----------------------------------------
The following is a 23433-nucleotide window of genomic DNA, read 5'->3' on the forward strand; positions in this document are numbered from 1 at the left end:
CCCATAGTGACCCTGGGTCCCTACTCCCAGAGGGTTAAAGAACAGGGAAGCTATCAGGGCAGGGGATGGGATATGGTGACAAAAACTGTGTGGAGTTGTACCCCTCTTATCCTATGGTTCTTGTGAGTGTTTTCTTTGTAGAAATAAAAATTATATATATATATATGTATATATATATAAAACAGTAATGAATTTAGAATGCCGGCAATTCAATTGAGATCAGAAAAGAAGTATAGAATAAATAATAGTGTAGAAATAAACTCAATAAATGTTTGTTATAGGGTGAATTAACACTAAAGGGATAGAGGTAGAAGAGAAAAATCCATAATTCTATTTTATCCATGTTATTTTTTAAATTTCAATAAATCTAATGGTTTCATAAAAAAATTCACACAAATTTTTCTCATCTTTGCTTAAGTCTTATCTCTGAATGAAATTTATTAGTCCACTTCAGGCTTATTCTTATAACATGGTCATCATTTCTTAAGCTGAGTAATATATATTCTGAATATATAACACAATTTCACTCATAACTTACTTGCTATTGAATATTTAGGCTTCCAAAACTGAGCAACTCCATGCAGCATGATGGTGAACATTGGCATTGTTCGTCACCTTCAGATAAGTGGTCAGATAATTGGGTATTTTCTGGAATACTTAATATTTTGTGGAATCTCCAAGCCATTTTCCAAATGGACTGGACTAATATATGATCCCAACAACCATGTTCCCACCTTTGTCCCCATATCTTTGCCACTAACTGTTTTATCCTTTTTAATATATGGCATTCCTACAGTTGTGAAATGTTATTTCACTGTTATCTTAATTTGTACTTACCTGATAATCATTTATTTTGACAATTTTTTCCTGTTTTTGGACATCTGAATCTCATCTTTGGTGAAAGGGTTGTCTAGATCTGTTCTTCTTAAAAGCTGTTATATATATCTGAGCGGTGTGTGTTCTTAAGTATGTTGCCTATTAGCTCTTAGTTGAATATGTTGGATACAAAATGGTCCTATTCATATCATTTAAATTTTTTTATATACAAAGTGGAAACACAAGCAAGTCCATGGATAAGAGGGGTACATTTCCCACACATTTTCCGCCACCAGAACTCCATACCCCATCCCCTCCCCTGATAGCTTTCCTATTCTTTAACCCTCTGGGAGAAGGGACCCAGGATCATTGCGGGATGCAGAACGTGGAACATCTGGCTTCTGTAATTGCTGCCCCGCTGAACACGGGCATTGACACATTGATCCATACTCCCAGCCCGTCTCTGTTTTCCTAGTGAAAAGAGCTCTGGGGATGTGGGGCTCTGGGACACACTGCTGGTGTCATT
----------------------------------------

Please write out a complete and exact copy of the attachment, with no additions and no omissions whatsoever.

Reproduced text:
The following is a 23433-nucleotide window of genomic DNA, read 5'->3' on the forward strand; positions in this document are numbered from 1 at the left end:
CCCATAGTGACCCTGGGTCCCTACTCCCAGAGGGTTAAAGAACAGGGAAGCTATCAGGGCAGGGGATGGGATATGGTGACAAAAACTGTGTGGAGTTGTACCCCTCTTATCCTATGGTTCTTGTGAGTGTTTTCTTTGTAGAAATAAAAATTATATATATATATATGTATATATATATAAAACAGTAATGAATTTAGAATGCCGGCAATTCAATTGAGATCAGAAAAGAAGTATAGAATAAATAATAGTGTAGAAATAAACTCAATAAATGTTTGTTATAGGGTGAATTAACACTAAAGGGATAGAGGTAGAAGAGAAAAATCCATAATTCTATTTTATCCATGTTATTTTTTAAATTTCAATAAATCTAATGGTTTCATAAAAAAATTCACACAAATTTTTCTCATCTTTGCTTAAGTCTTATCTCTGAATGAAATTTATTAGTCCACTTCAGGCTTATTCTTATAACATGGTCATCATTTCTTAAGCTGAGTAATATATATTCTGAATATATAACACAATTTCACTCATAACTTACTTGCTATTGAATATTTAGGCTTCCAAAACTGAGCAACTCCATGCAGCATGATGGTGAACATTGGCATTGTTCGTCACCTTCAGATAAGTGGTCAGATAATTGGGTATTTTCTGGAATACTTAATATTTTGTGGAATCTCCAAGCCATTTTCCAAATGGACTGGACTAATATATGATCCCAACAACCATGTTCCCACCTTTGTCCCCATATCTTTGCCACTAACTGTTTTATCCTTTTTAATATATGGCATTCCTACAGTTGTGAAATGTTATTTCACTGTTATCTTAATTTGTACTTACCTGATAATCATTTATTTTGACAATTTTTTCCTGTTTTTGGACATCTGAATCTCATCTTTGGTGAAAGGGTTGTCTAGATCTGTTCTTCTTAAAAGCTGTTATATATATCTGAGCGGTGTGTGTTCTTAAGTATGTTGCCTATTAGCTCTTAGTTGAATATGTTGGATACAAAATGGTCCTATTCATATCATTTAAATTTTTTTATATACAAAGTGGAAACACAAGCAAGTCCATGGATAAGAGGGGTACATTTCCCACACATTTTCCGCCACCAGAACTCCATACCCCATCCCCTCCCCTGATAGCTTTCCTATTCTTTAACCCTCTGGGAGAAGGGACCCAGGATCATTGCGGGATGCAGAACGTGGAACATCTGGCTTCTGTAATTGCTGCCCCGCTGAACACGGGCATTGACACATTGATCCATACTCCCAGCCCGTCTCTGTTTTCCTAGTGAAAAGAGCTCTGGGGATGTGGGGCTCTGGGACACACTGCTGGTGTCATT